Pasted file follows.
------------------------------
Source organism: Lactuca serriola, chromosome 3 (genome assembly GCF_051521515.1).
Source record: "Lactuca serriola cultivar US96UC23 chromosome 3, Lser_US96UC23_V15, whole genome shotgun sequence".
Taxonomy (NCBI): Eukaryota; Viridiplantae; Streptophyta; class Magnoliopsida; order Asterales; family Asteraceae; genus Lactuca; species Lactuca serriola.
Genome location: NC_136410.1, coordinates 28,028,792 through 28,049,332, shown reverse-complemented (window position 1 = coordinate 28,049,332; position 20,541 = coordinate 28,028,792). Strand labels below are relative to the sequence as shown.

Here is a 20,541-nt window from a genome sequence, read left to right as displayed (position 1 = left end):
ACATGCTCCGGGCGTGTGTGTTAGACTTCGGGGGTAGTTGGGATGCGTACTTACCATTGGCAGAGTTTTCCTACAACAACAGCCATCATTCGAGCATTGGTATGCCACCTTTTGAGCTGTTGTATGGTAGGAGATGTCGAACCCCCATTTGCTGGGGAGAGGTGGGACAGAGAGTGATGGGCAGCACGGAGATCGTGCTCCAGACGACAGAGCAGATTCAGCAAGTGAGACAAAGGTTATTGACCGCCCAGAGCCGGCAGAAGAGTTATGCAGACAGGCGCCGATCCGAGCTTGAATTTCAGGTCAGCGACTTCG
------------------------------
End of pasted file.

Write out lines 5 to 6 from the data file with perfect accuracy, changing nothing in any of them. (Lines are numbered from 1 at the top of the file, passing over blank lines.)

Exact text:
Here is a 20,541-nt window from a genome sequence, read left to right as displayed (position 1 = left end):
ACATGCTCCGGGCGTGTGTGTTAGACTTCGGGGGTAGTTGGGATGCGTACTTACCATTGGCAGAGTTTTCCTACAACAACAGCCATCATTCGAGCATTGGTATGCCACCTTTTGAGCTGTTGTATGGTAGGAGATGTCGAACCCCCATTTGCTGGGGAGAGGTGGGACAGAGAGTGATGGGCAGCACGGAGATCGTGCTCCAGACGACAGAGCAGATTCAGCAAGTGAGACAAAGGTTATTGACCGCCCAGAGCCGGCAGAAGAGTTATGCAGACAGGCGCCGATCCGAGCTTGAATTTCAGGTCAGCGACTTCG